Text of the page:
Liferay’s Message Bus system is a great way to handle communication both between and within your applications. However, before you get started with Message Bus, you should know the basics of how it’s structured. This tutorial presents information on the components of the Message Bus system, as well as the different types of messages that can be sent. Read on to inspect the Message Bus!
Message Bus System Components
The Message Bus system contains the following components:
- Message Bus: Manages transfer of messages from message senders to message listeners.
- Destinations: Addresses or endpoints to which listeners register to receive messages.
- Listeners: Consume messages received at destinations. They receive all messages sent to their registered destinations.
- Senders: Invoke the Message Bus to send messages to destinations.
Your services can send messages to one or more destinations, and can listen to one or more destinations. The figure below depicts this. An individual service can be both a message sender and a message listener. For example, in the figure below both Plugin 2 - Service 3 and Plugin 5 - Service 7 send and listen for messages.
The Message Bus supports synchronous and asynchronous messaging:
- Synchronous messaging: After it sends a message, the sender blocks the thread, waiting for a response from a recipient.
- Asynchronous messaging: After it sends a message, the sender is free to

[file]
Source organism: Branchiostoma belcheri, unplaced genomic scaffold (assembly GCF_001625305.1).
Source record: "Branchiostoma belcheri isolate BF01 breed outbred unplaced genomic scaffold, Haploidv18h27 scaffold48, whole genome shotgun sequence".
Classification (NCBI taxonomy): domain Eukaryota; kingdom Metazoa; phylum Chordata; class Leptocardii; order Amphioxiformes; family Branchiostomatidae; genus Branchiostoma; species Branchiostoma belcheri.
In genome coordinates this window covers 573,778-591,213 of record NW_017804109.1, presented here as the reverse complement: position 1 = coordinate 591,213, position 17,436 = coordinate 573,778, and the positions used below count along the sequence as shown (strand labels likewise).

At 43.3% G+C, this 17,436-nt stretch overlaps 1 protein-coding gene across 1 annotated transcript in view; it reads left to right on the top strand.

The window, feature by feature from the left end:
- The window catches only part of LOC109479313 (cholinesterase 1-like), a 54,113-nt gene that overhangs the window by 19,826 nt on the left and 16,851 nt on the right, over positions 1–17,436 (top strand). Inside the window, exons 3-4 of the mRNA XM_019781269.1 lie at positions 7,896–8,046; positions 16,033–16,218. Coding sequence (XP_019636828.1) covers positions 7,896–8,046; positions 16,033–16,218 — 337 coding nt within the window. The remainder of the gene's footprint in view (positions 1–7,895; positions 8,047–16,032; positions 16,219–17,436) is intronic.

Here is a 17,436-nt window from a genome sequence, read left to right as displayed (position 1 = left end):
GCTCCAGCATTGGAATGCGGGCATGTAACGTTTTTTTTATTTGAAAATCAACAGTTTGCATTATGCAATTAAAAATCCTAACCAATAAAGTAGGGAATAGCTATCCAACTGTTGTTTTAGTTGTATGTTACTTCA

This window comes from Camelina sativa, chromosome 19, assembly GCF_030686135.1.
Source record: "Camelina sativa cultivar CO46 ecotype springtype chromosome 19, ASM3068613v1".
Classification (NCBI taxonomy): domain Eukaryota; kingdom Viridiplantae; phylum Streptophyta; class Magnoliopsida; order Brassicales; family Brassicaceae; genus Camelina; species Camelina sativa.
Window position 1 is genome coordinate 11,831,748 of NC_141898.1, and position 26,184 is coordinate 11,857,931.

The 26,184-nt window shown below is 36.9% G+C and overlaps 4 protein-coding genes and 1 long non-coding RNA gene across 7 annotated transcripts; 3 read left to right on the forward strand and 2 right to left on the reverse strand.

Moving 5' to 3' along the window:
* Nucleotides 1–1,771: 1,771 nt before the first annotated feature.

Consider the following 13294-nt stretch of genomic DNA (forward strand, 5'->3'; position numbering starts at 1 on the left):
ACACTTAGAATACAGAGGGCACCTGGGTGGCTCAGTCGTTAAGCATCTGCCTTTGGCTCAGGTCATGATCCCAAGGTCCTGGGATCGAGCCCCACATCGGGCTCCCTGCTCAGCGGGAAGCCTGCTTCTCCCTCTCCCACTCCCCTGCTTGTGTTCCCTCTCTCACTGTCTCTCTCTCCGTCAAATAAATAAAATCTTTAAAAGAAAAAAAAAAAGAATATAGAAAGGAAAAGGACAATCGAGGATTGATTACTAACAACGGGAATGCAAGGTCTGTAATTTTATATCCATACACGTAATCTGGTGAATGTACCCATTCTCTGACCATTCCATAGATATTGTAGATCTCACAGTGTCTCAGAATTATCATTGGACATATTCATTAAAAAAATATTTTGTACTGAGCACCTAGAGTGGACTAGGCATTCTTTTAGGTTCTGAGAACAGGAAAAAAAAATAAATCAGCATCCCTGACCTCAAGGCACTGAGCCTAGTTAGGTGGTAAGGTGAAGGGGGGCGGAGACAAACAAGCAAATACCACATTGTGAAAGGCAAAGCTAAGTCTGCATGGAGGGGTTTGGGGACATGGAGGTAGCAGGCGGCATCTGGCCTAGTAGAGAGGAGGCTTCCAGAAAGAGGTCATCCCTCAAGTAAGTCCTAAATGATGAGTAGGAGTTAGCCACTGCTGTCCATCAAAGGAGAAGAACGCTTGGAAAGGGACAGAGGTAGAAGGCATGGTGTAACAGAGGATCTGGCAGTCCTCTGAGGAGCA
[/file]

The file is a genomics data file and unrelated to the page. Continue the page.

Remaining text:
continue processing. The sender can be configured to receive a call-back or
to send and forget.
- Call-back: The sender includes a call-back destination key to serve as the destination for the response message. The recipient (listener) then send a response message back to the sender via this response destination.
- Send-and-Forget: The sender includes no call-back information in the sent message.
The Message Bus can be configured via the following files:
WEB-INF/src/META-INF/messaging-spring.xml: Specifies your destinations, listeners, and their mappings to each other.
WEB-INF/web.xml: Holds a listing of deployment descriptors for your plugin. You need to add
messaging-spring.xmlto your list of Spring configurations in this file.
You can control your Message Types using either the
com.liferay.portal.kernel.messaging.Message class or the
com.liferay.portal.kernel.json.JSONObject class. These classes are included in
portal-service.jar file. Liferay core services are typically
serialized and deserialized in JSON. Both types of message classes are used in
the following tutorials to show you how to implement both synchronous and
Developing with the Plugins SDK
Developing Plugins with Liferay IDE